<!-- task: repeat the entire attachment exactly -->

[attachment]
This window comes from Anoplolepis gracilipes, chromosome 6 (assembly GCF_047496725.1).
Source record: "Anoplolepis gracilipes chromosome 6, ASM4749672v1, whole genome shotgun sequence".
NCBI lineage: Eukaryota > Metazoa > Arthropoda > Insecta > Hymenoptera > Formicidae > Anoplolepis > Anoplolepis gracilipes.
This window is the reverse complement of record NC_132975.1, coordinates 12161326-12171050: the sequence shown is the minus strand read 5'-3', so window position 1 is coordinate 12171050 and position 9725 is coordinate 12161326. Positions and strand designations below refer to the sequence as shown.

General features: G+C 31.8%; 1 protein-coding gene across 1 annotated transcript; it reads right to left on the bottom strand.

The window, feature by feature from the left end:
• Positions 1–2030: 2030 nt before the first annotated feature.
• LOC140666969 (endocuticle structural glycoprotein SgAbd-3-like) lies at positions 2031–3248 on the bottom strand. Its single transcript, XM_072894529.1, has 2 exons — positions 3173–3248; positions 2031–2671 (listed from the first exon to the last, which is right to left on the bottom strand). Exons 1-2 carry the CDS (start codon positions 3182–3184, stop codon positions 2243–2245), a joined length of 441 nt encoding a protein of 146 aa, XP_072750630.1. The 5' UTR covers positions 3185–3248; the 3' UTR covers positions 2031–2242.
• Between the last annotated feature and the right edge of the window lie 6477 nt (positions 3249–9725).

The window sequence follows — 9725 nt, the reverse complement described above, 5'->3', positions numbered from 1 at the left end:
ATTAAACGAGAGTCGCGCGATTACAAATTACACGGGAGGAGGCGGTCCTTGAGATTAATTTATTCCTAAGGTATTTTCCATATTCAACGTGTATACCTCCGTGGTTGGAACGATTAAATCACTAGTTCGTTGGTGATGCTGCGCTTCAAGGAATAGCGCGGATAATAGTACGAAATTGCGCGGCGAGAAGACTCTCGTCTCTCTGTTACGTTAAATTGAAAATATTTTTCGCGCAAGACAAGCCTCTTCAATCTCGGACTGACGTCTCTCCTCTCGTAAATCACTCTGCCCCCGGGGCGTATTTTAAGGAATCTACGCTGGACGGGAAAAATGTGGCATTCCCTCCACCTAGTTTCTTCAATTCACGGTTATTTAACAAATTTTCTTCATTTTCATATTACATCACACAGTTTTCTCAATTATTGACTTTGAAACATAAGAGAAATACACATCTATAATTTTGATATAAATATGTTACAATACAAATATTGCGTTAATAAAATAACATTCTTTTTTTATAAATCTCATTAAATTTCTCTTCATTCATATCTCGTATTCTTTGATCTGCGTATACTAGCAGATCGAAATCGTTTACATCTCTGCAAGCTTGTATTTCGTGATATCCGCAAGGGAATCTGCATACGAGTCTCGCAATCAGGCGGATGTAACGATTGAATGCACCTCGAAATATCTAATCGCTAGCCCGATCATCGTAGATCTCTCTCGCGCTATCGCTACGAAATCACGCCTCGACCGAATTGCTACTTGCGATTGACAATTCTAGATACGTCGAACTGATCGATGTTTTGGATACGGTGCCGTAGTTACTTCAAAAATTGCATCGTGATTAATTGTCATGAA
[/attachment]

This window comes from Anoplolepis gracilipes, chromosome 6 (assembly GCF_047496725.1).
Source record: "Anoplolepis gracilipes chromosome 6, ASM4749672v1, whole genome shotgun sequence".
NCBI lineage: Eukaryota > Metazoa > Arthropoda > Insecta > Hymenoptera > Formicidae > Anoplolepis > Anoplolepis gracilipes.
This window is the reverse complement of record NC_132975.1, coordinates 12161326-12171050: the sequence shown is the minus strand read 5'-3', so window position 1 is coordinate 12171050 and position 9725 is coordinate 12161326. Positions and strand designations below refer to the sequence as shown.

General features: G+C 31.8%; 1 protein-coding gene across 1 annotated transcript; it reads right to left on the bottom strand.

The window, feature by feature from the left end:
• Positions 1–2030: 2030 nt before the first annotated feature.
• LOC140666969 (endocuticle structural glycoprotein SgAbd-3-like) lies at positions 2031–3248 on the bottom strand. Its single transcript, XM_072894529.1, has 2 exons — positions 3173–3248; positions 2031–2671 (listed from the first exon to the last, which is right to left on the bottom strand). Exons 1-2 carry the CDS (start codon positions 3182–3184, stop codon positions 2243–2245), a joined length of 441 nt encoding a protein of 146 aa, XP_072750630.1. The 5' UTR covers positions 3185–3248; the 3' UTR covers positions 2031–2242.
• Between the last annotated feature and the right edge of the window lie 6477 nt (positions 3249–9725).

The window sequence follows — 9725 nt, the reverse complement described above, 5'->3', positions numbered from 1 at the left end:
ATTAAACGAGAGTCGCGCGATTACAAATTACACGGGAGGAGGCGGTCCTTGAGATTAATTTATTCCTAAGGTATTTTCCATATTCAACGTGTATACCTCCGTGGTTGGAACGATTAAATCACTAGTTCGTTGGTGATGCTGCGCTTCAAGGAATAGCGCGGATAATAGTACGAAATTGCGCGGCGAGAAGACTCTCGTCTCTCTGTTACGTTAAATTGAAAATATTTTTCGCGCAAGACAAGCCTCTTCAATCTCGGACTGACGTCTCTCCTCTCGTAAATCACTCTGCCCCCGGGGCGTATTTTAAGGAATCTACGCTGGACGGGAAAAATGTGGCATTCCCTCCACCTAGTTTCTTCAATTCACGGTTATTTAACAAATTTTCTTCATTTTCATATTACATCACACAGTTTTCTCAATTATTGACTTTGAAACATAAGAGAAATACACATCTATAATTTTGATATAAATATGTTACAATACAAATATTGCGTTAATAAAATAACATTCTTTTTTTATAAATCTCATTAAATTTCTCTTCATTCATATCTCGTATTCTTTGATCTGCGTATACTAGCAGATCGAAATCGTTTACATCTCTGCAAGCTTGTATTTCGTGATATCCGCAAGGGAATCTGCATACGAGTCTCGCAATCAGGCGGATGTAACGATTGAATGCACCTCGAAATATCTAATCGCTAGCCCGATCATCGTAGATCTCTCTCGCGCTATCGCTACGAAATCACGCCTCGACCGAATTGCTACTTGCGATTGACAATTCTAGATACGTCGAACTGATCGATGTTTTGGATACGGTGCCGTAGTTACTTCAAAAATTGCATCGTGATTAATTGTCATGAA